Background: Cholera is a diarrheal disease caused by infection of the intestine with the gram-negative bacteria Vibrio cholera. It is caused by the ingestion of food or water and infected all age groups. This study aimed at identifying risk factors associated with cholera disease in Ethiopia using the Bayesian hierarchical model.
Methods: The study was conducted in Ethiopia across regions and this study used secondary data obtained from the Ethiopian public health institute. Latent Gaussian models were used in this study; which is a group of models that contains most statistical models used in practice. The posterior marginal distribution of the Latent Gaussian models with different priors is determined by R-Integrated Nested Laplace Approximation.
Results: There were 2790 cholera patients in Ethiopia across the regions. There were 81.61% of patients are survived from cholera outbreak disease and the rest 18.39% have died. There was 39% variation across the region in Ethiopia. Latent Gaussian models including random and fixed effects with standard priors were the best model to fit the data based on deviance. The odds of surviving from cholera outbreak disease for inpatient status are 0.609 times less than the outpatient status.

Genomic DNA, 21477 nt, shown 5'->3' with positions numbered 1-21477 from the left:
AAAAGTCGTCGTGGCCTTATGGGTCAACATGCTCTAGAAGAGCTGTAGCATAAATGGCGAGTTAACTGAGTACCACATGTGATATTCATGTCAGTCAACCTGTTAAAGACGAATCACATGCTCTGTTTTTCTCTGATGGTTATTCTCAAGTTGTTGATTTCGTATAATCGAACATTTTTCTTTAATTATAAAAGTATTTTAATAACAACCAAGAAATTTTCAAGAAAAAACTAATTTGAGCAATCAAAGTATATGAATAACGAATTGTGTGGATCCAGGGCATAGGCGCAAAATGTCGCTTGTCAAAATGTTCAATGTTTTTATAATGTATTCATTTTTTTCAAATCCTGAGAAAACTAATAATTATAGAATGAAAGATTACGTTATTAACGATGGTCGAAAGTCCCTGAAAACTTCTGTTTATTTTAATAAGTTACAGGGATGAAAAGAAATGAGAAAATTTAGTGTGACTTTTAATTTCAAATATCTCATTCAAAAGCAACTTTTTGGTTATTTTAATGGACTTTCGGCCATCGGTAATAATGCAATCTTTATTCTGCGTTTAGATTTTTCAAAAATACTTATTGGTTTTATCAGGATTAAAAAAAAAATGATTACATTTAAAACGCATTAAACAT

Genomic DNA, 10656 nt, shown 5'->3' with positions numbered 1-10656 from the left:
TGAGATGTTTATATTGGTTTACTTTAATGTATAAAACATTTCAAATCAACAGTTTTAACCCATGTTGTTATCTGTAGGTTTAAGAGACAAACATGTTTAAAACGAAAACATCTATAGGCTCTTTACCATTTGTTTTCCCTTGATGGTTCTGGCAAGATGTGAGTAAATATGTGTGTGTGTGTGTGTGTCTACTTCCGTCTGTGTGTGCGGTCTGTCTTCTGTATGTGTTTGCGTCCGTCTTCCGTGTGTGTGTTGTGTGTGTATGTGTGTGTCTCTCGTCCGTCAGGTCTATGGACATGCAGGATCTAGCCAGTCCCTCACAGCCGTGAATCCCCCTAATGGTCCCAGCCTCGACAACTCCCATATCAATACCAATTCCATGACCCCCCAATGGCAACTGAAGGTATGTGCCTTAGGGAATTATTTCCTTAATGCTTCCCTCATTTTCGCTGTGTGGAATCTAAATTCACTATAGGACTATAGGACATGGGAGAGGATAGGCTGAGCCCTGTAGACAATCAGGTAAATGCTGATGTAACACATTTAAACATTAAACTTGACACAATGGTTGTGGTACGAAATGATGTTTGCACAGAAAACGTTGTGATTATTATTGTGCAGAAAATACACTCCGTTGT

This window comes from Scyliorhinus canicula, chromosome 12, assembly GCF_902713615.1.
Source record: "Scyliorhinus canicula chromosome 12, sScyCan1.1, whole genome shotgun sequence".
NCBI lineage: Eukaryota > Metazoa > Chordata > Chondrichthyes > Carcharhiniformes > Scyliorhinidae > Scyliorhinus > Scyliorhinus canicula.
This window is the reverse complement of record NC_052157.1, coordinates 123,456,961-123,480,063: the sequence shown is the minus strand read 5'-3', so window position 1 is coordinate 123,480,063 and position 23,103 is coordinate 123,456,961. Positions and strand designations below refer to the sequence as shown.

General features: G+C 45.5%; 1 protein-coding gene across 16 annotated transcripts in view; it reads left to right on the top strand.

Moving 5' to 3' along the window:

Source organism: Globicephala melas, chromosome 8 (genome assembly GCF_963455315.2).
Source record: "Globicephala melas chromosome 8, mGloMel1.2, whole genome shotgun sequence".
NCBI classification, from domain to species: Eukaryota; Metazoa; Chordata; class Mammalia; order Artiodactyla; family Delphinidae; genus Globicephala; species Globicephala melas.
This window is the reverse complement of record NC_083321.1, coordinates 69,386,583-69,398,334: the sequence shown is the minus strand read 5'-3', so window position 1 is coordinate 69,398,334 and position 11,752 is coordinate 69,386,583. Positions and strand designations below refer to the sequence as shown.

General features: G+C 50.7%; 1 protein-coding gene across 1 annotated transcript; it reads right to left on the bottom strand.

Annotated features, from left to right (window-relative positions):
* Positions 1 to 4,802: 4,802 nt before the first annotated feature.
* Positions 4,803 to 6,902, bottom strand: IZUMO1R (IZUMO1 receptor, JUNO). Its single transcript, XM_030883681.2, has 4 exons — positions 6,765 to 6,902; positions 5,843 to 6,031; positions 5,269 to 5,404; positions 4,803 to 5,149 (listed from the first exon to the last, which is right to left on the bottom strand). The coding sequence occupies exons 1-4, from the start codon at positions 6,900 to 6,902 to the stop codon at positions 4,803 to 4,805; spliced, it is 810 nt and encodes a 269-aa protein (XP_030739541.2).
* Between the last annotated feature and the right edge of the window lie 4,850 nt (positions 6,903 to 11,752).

Conclusions: The authors conclude that the fitted latent Gaussian models indicate the predictor variables; admission status, aged between 15 and 44, another sick person in a family, dehydration status, oral rehydration salt, intravenous, and antibiotics were significantly associated with cholera outbreak disease.